For example, I had Lhermitte’s sign a few years after I was diagnosed, which is a shock, or a feeling of tingling, that goes down your neck and back. It wasn’t really painful, just annoying. This past year I had a relapse and had trouble walking — it felt like I was walking through mud. Luckily, steroid treatment helped me again.
Now my mantra is, I only have one body and I have to take care of myself, because if I don’t have this body, I can’t do anything. It’s really important to get enough sleep each night and manage stress. I often pause and think, Do I really need to be doing this, or am I better off resting and doing what I need to do at home?
Exercise has also been a lifesaver. It’s important to strengthen your body and muscles if you have MS, and it’s also good for your mind. And in the summer, I know I can’t stay outside for a long period of time. I really struggle in the heat. I have to find a place I can go to cool off and be in the air conditioning. If I don’t, I get tired and my vision will be blurry.
This disease is really invisible. You may be on the subway, and look perfectly young and healthy, but have horrible fatigue and really need to sit down. People can’t see that, so you have to share your voice and explain what’s happening, and that can be really hard for people to do.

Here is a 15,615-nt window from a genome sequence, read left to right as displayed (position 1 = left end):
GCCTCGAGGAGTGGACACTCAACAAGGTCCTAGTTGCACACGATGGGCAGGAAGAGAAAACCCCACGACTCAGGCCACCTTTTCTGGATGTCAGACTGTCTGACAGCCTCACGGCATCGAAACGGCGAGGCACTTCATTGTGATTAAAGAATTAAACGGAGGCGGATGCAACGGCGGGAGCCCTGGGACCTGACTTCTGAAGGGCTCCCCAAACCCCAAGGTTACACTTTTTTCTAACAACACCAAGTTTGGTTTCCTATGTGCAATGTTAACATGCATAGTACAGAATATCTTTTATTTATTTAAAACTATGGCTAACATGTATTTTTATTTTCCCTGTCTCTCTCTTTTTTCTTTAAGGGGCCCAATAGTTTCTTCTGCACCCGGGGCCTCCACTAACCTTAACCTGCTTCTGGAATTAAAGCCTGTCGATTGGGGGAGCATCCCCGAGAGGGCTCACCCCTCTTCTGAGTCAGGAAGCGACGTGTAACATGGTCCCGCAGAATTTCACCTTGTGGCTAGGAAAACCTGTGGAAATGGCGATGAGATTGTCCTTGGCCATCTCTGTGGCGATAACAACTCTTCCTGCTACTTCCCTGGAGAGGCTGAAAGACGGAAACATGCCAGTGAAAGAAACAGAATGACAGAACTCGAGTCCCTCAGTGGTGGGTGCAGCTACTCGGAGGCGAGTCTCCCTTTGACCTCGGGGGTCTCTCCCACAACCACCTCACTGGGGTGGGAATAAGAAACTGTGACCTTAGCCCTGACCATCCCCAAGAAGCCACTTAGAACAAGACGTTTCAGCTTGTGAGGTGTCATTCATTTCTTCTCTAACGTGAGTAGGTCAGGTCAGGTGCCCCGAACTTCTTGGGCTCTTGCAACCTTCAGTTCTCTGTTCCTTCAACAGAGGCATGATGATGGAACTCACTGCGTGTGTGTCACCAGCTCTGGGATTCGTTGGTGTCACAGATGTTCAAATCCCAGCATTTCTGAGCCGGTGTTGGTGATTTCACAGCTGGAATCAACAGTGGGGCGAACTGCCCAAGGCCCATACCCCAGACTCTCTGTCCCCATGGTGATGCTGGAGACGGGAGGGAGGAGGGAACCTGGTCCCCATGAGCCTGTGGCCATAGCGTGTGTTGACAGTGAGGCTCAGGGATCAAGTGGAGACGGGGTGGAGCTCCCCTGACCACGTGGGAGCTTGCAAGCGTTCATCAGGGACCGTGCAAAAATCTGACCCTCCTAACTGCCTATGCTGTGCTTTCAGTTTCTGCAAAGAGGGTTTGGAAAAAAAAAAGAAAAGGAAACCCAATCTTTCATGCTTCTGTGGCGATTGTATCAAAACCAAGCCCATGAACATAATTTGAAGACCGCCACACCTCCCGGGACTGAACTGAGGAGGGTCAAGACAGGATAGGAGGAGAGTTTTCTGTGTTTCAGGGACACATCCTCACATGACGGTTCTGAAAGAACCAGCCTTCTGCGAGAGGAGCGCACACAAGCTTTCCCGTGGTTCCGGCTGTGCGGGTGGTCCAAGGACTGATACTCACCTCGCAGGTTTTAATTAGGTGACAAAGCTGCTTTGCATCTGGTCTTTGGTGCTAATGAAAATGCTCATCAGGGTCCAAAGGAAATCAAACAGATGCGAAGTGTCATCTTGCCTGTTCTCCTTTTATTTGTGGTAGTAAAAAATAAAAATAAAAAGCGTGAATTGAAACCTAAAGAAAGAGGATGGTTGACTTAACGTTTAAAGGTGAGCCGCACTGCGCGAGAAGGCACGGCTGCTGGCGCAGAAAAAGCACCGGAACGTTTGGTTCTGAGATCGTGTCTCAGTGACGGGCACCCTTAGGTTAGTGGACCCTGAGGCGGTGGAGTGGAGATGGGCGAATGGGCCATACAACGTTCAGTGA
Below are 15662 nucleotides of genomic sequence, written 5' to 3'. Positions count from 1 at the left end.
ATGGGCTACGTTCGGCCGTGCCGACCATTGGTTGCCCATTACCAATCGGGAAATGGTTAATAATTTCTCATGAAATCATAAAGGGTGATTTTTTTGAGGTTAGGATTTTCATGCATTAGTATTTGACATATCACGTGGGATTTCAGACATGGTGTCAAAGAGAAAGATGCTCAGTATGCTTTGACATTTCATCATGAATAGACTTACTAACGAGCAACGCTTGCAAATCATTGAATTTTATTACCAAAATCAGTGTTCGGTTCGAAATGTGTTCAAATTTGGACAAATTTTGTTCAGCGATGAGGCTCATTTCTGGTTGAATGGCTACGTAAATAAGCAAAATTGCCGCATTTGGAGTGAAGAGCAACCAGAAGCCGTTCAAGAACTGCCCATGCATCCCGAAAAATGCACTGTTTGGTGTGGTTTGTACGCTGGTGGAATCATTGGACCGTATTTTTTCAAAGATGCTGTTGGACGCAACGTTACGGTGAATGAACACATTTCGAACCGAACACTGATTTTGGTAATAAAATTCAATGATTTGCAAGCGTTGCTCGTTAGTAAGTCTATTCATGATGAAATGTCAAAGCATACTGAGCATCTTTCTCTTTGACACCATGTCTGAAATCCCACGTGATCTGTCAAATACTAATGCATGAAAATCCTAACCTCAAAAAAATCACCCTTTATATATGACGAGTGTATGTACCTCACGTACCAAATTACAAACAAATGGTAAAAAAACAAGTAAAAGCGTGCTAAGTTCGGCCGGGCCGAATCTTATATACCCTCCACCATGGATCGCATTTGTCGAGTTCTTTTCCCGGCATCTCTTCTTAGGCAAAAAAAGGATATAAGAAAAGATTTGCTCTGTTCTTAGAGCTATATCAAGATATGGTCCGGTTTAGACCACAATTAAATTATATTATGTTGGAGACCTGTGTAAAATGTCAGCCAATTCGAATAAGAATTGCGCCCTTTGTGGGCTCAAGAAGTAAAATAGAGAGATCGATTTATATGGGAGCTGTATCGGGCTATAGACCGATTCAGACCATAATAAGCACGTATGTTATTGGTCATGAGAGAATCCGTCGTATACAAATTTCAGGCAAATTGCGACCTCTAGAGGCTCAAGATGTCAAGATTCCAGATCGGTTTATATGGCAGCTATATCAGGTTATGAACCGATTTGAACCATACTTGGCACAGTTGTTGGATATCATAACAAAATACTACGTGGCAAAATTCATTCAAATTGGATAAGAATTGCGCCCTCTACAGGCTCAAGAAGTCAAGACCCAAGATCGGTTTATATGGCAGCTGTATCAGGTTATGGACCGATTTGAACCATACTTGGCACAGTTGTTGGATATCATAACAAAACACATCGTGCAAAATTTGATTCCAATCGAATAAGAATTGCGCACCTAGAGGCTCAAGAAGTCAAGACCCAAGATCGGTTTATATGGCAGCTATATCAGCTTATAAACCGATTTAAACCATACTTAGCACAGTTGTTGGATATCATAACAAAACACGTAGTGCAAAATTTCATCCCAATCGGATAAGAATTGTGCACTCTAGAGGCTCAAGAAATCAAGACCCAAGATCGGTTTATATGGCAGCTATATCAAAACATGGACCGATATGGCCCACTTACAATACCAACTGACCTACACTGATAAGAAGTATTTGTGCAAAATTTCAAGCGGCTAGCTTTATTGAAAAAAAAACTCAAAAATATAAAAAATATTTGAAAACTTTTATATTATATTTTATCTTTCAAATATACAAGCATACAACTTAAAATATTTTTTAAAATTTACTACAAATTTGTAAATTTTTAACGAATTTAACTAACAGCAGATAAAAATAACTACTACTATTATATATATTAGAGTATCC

I feel like I am lucky to have doctors I can rely on and a support system, friends and family, who are there for me. My husband has been really incredible, and so has my business partner at Socialfly, Courtney Spritzer.
It’s been a bumpy road. I’ve had my ups and downs. But a lot of good things have come from this too. Getting a diagnosis like MS is not a death sentence — your life is not over. After a serious medical diagnosis, it’s more about problem-solving and figuring out what your new life and your new normal is. I want people to know that life does go on after a diagnosis — you can figure out a path forward.
This post has been edited for length and clarity..